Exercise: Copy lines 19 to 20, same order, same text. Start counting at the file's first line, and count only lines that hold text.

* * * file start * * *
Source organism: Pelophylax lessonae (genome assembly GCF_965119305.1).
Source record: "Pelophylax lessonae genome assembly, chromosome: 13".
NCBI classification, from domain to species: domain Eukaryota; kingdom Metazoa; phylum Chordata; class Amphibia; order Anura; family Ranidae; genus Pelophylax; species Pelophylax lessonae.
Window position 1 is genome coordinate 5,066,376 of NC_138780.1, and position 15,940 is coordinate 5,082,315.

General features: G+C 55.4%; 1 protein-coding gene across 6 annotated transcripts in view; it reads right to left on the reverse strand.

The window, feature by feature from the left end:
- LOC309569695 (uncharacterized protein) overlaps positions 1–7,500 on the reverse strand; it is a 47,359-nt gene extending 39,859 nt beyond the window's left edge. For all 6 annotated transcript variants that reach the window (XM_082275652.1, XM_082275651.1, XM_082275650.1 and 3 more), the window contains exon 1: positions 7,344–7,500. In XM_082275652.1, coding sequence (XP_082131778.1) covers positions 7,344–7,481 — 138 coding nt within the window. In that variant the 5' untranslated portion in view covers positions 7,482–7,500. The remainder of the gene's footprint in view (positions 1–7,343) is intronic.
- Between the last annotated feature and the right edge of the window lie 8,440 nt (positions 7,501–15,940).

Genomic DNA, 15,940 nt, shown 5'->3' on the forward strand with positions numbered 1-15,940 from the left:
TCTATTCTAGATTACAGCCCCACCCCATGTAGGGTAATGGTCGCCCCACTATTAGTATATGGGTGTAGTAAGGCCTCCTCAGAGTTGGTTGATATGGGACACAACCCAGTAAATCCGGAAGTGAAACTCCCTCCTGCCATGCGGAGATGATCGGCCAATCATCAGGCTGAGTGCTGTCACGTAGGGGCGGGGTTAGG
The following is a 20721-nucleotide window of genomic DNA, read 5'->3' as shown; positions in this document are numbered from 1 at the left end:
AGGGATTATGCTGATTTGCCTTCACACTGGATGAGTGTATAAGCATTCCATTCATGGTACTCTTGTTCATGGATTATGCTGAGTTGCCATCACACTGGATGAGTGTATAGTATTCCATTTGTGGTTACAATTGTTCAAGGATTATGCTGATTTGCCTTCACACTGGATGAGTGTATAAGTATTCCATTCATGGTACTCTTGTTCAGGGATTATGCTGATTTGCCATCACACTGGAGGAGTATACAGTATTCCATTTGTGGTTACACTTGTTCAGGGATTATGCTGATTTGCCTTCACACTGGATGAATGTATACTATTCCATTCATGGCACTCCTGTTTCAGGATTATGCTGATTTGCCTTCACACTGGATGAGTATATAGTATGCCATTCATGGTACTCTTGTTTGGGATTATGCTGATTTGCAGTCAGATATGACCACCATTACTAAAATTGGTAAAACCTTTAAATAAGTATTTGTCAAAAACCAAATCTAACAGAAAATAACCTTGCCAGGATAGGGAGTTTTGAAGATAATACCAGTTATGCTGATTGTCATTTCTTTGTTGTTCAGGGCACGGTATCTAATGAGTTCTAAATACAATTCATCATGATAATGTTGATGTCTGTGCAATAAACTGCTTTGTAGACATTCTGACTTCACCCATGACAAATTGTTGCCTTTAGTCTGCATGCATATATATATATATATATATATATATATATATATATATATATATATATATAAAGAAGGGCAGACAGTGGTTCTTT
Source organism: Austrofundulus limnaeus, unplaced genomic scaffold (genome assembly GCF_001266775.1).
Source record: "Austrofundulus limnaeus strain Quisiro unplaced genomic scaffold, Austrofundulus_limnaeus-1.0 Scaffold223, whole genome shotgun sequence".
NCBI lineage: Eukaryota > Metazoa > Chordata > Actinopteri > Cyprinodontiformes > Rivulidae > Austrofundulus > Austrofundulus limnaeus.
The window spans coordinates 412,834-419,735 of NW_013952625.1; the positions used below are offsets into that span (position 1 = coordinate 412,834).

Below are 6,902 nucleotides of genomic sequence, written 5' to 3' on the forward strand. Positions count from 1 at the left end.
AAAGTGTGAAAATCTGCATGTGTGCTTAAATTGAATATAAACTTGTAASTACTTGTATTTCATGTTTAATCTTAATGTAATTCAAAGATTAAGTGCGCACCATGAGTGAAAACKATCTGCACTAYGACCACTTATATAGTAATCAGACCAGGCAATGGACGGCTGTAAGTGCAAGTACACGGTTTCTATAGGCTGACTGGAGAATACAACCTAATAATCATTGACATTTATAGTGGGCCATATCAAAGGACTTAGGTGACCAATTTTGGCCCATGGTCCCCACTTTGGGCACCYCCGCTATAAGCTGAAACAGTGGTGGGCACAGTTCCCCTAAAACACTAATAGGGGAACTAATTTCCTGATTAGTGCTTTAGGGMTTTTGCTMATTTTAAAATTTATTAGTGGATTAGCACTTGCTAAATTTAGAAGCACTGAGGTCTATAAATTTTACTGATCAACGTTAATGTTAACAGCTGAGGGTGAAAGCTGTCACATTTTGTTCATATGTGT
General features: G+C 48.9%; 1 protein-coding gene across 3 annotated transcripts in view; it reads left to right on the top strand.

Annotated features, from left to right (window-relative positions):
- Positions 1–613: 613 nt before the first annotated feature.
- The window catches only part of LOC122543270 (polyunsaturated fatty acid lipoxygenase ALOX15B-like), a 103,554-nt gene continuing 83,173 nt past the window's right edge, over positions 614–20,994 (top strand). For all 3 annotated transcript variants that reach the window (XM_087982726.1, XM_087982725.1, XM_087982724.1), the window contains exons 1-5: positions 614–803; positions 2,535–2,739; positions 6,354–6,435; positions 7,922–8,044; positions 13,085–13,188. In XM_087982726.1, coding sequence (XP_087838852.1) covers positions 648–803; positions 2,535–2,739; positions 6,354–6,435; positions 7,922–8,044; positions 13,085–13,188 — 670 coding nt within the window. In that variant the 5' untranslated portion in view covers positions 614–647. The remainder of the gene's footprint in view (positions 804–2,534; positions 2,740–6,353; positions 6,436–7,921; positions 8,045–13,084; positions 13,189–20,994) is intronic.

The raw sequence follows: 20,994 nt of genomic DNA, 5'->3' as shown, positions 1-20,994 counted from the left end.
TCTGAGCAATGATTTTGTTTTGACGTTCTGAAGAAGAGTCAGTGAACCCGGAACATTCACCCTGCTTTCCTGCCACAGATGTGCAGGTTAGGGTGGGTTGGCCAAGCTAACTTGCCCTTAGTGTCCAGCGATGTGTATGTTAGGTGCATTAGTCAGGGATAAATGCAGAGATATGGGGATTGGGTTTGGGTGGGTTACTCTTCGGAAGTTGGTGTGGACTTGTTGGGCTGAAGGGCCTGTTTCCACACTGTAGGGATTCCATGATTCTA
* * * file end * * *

General features: G+C 48.9%; 1 protein-coding gene across 3 annotated transcripts in view; it reads left to right on the top strand.

Annotated features, from left to right (window-relative positions):